Repetitive Strain Injury

Repetitive Strain Injury (RSI): A Common Workplace Injury Image

A repetitive strain injury (RSI), sometimes called a repetitive stress injury, is an injury to tendons, nerves or other soft tissue resulting from consistently repeating a movement that strains an isolated portion of the body. RSI most commonly affect the hands, wrists and arms.

Common types of RSI include carpal tunnel syndrome, tendonitis and bursitis. Symptoms include tenderness, swelling, and sometimes stabbing pain in the affected areas. The injury affects workers in all professions, but is more often found in those that spend their days typing on a computer keyboard.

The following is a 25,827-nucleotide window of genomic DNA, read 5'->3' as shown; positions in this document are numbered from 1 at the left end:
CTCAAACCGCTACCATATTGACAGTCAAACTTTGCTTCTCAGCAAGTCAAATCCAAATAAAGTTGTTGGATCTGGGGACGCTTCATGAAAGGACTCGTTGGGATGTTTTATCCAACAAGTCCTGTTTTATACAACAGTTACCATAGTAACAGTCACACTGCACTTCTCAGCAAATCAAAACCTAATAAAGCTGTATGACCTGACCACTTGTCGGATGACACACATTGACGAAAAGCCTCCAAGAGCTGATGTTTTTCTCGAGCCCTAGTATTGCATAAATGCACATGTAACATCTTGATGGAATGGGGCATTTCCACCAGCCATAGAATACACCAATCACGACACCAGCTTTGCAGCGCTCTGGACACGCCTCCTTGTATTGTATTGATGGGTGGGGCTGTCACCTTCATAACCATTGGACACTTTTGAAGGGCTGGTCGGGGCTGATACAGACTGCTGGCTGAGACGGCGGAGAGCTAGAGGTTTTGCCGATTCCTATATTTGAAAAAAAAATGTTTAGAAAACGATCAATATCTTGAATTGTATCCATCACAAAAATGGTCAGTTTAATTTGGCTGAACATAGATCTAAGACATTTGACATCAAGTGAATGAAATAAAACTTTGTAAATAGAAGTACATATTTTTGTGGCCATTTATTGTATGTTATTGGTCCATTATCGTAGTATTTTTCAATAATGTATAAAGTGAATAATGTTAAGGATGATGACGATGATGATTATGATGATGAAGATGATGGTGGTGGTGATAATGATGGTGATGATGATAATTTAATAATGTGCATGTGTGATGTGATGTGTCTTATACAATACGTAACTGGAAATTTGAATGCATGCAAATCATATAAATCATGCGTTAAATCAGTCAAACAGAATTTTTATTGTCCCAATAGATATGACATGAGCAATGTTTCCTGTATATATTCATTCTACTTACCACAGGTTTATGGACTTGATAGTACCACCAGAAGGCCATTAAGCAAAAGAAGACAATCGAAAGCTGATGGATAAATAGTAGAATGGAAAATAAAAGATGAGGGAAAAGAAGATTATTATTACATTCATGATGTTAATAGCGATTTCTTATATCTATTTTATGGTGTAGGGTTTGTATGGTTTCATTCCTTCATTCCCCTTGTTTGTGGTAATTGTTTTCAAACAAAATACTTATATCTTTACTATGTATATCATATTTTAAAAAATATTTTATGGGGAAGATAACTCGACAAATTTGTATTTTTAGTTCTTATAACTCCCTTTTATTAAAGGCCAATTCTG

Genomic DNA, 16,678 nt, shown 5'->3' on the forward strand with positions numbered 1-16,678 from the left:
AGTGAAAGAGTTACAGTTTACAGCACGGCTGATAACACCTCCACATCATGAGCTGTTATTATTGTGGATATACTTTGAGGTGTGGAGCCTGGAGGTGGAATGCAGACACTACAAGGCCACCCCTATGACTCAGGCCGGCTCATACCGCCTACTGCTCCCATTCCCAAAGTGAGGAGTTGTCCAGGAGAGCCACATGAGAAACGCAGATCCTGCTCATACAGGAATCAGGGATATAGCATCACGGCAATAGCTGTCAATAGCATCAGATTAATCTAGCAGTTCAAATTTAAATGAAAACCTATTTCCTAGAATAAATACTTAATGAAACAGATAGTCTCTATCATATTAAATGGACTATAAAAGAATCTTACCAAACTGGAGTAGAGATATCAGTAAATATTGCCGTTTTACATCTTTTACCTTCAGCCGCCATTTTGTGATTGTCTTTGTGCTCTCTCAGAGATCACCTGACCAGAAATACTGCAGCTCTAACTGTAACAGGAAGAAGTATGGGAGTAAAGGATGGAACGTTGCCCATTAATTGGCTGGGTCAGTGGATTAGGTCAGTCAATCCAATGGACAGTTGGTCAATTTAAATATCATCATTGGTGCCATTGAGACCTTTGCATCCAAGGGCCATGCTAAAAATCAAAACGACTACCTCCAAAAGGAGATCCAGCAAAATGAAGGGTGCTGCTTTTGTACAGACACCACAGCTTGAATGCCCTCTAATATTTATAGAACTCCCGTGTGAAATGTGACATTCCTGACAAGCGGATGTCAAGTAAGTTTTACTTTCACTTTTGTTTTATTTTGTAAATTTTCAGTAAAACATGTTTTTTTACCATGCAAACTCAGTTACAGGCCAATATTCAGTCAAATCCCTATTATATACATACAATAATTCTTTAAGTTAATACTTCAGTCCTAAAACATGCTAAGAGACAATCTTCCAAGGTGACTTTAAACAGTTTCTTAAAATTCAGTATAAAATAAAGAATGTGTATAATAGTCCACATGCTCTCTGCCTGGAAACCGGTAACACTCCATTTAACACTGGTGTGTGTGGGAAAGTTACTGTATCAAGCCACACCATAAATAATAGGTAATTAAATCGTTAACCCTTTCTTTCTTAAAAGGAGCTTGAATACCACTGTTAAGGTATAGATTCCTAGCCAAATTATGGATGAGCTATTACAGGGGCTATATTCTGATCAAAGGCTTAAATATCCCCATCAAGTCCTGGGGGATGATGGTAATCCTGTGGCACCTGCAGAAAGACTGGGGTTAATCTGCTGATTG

Preventing repetitive strain injury will take some work. Altering your daily work routine, along with concentrating on correct posture and taking plenty of breaks while working will help. Specific stretches can greatly reduce your chance of becoming injured on the job.

If you have an RSI, it’s important to get treatment as soon as possible. Simple treatments like rest and ice therapy are usually adequate in the beginning stages, but if an RSI progresses splinting, pain medication or possibly surgery may be required. Your doctor will be able to recommend the treatment that is right for you.